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research-article

An Investigation of the Combustion Process of a Heavy-Duty Natural Gas-Diesel Dual Fuel Engine

[+] Author and Article Information
Hailin Li

Department of Mechanical and Aerospace Engineering, West Virginia University, Morgantown, WV, 26506
hailin.li@mail.wvu.edu

Shiyu Liu

West Virginia University, Morgantown, WV, 26506
shiyu.liu2008@yahoo.com

Chetmun Liu

West Virginia University, Morgantown, WV, 26506
chetmun.liew@cummins.com

Timothy Gatts

West Virginia University, Morgantown, WV, 26506
timothygatts@gmail.com

Scott Wayne

West Virginia University, Morgantown, WV, 26506
scott.wayne@mail.wvu.edu

Nigel N. Clark

West Virginia University, Morgantown, WV, 26506
nigel.clark@mail.wvu.edu

John Nuszkowski

University of North Florida, Jacksonville, FL, 32224
john.nuszkowski@unf.edu

1Corresponding author.

ASME doi:10.1115/1.4039812 History: Received July 03, 2017; Revised March 08, 2018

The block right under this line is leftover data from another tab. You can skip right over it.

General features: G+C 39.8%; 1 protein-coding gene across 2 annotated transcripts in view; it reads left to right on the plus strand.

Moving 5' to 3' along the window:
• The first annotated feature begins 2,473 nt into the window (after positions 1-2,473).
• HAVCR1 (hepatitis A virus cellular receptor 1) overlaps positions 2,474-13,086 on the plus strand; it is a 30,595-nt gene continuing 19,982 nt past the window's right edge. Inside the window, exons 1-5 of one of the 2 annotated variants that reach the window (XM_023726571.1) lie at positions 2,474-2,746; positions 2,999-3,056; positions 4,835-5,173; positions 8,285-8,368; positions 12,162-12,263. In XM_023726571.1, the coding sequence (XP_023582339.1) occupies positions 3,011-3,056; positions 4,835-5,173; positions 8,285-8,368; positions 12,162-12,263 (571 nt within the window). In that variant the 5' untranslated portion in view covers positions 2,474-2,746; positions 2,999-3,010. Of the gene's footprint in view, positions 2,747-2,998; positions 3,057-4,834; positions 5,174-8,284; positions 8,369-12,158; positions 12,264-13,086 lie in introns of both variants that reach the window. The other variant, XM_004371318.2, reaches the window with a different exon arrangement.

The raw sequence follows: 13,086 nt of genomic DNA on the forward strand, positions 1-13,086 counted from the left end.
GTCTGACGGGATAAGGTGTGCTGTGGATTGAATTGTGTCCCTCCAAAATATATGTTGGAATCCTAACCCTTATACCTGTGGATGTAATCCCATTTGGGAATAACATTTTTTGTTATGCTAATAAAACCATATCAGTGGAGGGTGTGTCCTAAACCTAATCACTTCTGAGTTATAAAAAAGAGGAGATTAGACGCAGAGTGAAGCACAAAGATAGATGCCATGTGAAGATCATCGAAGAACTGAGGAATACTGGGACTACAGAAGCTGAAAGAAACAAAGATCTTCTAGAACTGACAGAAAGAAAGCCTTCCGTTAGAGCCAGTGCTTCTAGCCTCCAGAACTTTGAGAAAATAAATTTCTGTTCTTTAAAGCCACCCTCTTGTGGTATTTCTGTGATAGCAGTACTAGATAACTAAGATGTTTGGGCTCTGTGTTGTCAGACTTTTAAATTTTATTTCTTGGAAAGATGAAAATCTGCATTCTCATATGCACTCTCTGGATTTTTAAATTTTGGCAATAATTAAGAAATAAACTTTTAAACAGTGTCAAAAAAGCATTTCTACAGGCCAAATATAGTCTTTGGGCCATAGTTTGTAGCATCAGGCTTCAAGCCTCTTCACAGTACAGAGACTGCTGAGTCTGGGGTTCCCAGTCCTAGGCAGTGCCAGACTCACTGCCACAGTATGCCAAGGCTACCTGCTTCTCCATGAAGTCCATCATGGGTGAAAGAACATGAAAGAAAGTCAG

Abstract

This paper investigates the effect of the addition of natural gas (NG) and engine load on the brake thermal efficiency, peak cylinder pressure PCP), combustion process, and combustion efficiency of methane of a heavy-duty NG-diesel dual fuel engine. The significantly increased PCP was only observed with the addition of NG at 100% load. The addition of a relatively large amount NG at high load slightly retarded the premixed combustion, significantly increased the peak heat release rate (PHRR) of the diffusion combustion, and advanced combustion phasing defined as CA50. The changes in combustion process at high load were supported by the increased NOx emissions with the addition of over 3% NG (vol.). By comparison, when operated at low load, the addition of a large amount of NG decreased the PHRR of the premixed combustion and slightly increased the PHRR during the late diffusion combustion. Improved brake thermal efficiency was only observed with the addition of a relatively large amount of NG at high load. The improved thermal efficiency was due to a decrease in combustion duration and the shifting of the combustion phasing toward the optimal phasing. The overall combustion efficiency of the dual fuel operation was always lower than diesel only operation due to the emissions of the unburned methane and carbon monoxide, which deteriorated the potential of dual fuel engine operation in further improving the brake thermal efficiency.

Copyright (c) 2018 by ASME
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